India Revises Covid-19 Strategy, Asks Hospitals to Test All Patients Admitted With Severe Respiratory Illness
Hyderabad: Medics interact with an Indonesian tourist at COVID-19 helpdesk, in the wake of deadly coronavirus, at Hyderabad Gandhi Hospital, Monday, March 16, 2020. (PTI Photo)
Indian Council of Medical Research's initial strategy of testing those with a travel history and showing symptoms, and those who came in contact with persons having a travel history will continue.
- Last Updated: March 21, 2020, 13:30 IST
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New Delhi: As cases in India see a faster rise, the ICMR (Indian Council of Medical Research) has revised its testing strategy and, most crucially, asked hospitals to now test all those patients hospitalised with severe acute respiratory illness (fever and cough and/or shortness of breath). It has also asked to test those asymptomatic direct and high-risk contacts that have come in touch with a confirmed case.
Such persons will have to be tested once between day 5 and day 14 of coming in contact of a Covid-19 positive person. “Direct and high-risk contact includes those who live in the same household with a confirmed case and healthcare workers who examined a confirmed case without adequate protection as per WHO recommendations.”
The initial strategy of testing those with a travel history and showing symptoms, and those who came in contact with persons having a travel history will continue.
Seen together with the union health ministry’s advisory issued to hospitals and medical institutions on Friday, it marks a significant shift in the strategy to tackle the Covid-19 outbreak crisis facing the country. The advisory had said that no suspected Covid-19 patient should be turned away from any hospital and the admission of any such patient should be notified to National Centre for Disease Control (NCDC) or Integrated Disease Surveillance Programme (IDSP) immediately. It added, “Similarly, all pneumonia patients must also be notified to NCDC or IDSP so that they can be tested for Covid-19.”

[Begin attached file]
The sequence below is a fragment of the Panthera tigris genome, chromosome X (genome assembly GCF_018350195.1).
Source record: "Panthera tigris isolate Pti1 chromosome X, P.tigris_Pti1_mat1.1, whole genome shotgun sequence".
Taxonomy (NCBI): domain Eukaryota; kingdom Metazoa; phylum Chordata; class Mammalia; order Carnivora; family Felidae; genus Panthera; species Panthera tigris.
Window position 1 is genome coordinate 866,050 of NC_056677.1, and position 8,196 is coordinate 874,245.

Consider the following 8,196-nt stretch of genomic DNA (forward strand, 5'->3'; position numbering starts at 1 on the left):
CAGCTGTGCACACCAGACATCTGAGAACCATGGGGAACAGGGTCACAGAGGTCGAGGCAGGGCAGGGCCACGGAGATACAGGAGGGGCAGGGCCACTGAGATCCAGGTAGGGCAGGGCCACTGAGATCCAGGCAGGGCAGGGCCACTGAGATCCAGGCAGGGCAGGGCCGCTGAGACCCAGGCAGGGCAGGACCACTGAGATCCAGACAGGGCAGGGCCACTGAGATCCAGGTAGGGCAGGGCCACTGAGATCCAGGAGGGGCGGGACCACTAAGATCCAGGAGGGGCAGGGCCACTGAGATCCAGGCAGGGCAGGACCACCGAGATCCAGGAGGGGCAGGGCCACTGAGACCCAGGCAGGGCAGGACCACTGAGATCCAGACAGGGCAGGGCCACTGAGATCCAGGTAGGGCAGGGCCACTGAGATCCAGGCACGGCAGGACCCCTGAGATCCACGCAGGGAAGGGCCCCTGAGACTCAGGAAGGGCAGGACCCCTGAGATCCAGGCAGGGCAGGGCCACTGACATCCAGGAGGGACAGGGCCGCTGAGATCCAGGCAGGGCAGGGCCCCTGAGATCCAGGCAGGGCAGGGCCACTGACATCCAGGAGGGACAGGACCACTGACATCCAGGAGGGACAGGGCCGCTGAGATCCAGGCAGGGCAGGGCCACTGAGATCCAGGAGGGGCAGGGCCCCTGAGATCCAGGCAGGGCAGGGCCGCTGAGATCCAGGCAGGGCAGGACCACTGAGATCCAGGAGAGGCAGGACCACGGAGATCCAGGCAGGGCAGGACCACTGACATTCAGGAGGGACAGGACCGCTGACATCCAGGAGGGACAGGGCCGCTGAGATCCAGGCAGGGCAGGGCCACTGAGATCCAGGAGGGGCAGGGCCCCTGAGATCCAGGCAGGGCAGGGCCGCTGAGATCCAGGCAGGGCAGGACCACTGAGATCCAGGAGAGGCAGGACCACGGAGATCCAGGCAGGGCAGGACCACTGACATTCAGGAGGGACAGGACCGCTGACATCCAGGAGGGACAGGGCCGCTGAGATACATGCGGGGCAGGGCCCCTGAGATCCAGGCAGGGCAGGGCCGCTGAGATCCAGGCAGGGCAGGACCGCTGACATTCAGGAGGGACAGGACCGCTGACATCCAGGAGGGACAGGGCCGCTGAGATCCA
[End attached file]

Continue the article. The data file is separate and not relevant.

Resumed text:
It was not clear immediately as to what prompted the government to change its strategy. Calls to ICMR’s head of epidemiology and communicable diseases, Dr Raman R Gangakhedkar and Dr Nivedita Gupta, scientist, epidemiology and communicable diseases, went unanswered.
The union health ministry and ICMR, the country’s apex biomedical research body, have steadfastly maintained that the strategy to test only those with travel history was enough because Covid-19 cases in the country were largely due to those who had travelled to epicentres of the outbreak such as China and Italy.
Even though officials had not said it on record, some admitted on the condition of anonymity that there were concerns regarding the vast resources that might be required to make testing for coronavirus liberal. Earlier this week, ICMR said that it was expanding its testing capacity to 121 labs, adding 49 to the already functional 72 ones. It is also moving towards allowing private labs to test for Covid-19 after finalising price cap for testing.